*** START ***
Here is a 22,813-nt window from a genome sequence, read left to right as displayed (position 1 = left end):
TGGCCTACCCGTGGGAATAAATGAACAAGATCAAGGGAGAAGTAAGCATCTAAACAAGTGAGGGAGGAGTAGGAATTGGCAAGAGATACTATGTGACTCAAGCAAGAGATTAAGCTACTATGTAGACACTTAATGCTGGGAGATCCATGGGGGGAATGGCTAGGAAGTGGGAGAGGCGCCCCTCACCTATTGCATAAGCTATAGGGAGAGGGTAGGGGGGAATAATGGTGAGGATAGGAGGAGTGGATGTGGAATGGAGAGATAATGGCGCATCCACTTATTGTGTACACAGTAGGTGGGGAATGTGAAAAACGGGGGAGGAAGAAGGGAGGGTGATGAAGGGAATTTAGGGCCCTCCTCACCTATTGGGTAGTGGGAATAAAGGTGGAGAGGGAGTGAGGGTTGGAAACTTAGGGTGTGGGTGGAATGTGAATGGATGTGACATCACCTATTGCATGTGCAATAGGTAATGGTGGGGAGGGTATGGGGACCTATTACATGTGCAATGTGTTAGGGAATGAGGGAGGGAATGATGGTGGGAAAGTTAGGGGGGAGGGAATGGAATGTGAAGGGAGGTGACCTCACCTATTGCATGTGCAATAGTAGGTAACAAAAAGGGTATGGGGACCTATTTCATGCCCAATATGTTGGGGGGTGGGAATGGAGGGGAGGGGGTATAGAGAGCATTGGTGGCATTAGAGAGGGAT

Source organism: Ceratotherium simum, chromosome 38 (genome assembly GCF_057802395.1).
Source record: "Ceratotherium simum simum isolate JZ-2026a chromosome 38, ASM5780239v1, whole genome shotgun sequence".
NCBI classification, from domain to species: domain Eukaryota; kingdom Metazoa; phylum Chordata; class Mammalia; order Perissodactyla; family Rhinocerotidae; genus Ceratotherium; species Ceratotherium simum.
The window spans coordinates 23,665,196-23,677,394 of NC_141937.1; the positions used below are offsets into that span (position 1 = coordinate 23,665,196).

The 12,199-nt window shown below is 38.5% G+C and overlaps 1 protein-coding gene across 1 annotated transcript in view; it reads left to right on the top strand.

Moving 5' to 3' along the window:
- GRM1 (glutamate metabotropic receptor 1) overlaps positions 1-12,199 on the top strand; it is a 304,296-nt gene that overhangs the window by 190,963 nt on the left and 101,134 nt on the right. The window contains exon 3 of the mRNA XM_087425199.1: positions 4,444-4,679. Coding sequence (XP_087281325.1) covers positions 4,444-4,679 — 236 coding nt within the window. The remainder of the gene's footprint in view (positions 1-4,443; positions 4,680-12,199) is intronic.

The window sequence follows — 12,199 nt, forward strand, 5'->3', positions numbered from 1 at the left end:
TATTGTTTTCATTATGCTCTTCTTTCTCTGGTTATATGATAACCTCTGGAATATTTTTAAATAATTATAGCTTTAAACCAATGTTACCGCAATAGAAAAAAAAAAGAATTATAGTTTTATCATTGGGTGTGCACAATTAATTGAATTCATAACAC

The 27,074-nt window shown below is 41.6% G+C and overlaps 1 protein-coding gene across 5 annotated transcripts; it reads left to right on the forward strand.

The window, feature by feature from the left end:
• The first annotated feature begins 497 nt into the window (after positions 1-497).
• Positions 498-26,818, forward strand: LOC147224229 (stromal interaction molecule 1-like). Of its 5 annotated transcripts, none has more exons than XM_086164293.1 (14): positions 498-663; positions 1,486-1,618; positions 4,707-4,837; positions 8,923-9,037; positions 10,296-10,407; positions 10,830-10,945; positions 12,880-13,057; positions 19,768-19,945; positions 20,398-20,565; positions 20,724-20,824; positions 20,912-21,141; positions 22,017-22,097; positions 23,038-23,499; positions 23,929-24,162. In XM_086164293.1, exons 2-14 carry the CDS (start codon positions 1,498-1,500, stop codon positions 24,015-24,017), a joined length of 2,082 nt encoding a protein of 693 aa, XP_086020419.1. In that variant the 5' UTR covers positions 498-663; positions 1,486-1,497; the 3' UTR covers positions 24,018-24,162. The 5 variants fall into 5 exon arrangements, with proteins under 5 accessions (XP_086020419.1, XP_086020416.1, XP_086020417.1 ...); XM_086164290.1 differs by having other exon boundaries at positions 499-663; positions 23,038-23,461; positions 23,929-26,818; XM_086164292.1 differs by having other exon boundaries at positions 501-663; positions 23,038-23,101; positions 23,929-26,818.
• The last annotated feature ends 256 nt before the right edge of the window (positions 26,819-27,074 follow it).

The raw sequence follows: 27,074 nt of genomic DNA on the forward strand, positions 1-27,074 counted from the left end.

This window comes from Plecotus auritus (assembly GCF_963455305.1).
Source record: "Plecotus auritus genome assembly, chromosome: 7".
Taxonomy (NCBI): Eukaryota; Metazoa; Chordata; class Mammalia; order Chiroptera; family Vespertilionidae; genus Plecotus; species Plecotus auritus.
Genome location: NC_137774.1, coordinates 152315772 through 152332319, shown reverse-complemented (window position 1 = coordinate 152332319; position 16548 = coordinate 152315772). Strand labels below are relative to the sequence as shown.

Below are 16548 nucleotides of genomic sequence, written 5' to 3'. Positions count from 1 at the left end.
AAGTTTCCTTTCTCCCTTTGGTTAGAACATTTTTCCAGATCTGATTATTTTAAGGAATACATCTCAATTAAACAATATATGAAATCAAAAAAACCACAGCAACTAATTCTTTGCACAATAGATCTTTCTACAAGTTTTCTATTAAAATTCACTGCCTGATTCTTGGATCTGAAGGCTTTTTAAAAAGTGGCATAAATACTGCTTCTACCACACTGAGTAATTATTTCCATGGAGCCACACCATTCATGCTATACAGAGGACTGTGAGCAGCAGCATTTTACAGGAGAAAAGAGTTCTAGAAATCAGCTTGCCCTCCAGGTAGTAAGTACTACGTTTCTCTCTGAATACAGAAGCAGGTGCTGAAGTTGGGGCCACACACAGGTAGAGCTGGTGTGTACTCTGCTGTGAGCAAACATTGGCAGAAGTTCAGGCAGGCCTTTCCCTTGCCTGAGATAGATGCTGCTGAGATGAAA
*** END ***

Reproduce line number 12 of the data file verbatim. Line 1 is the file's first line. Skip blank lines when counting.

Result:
The 27,074-nt window shown below is 41.6% G+C and overlaps 1 protein-coding gene across 5 annotated transcripts; it reads left to right on the forward strand.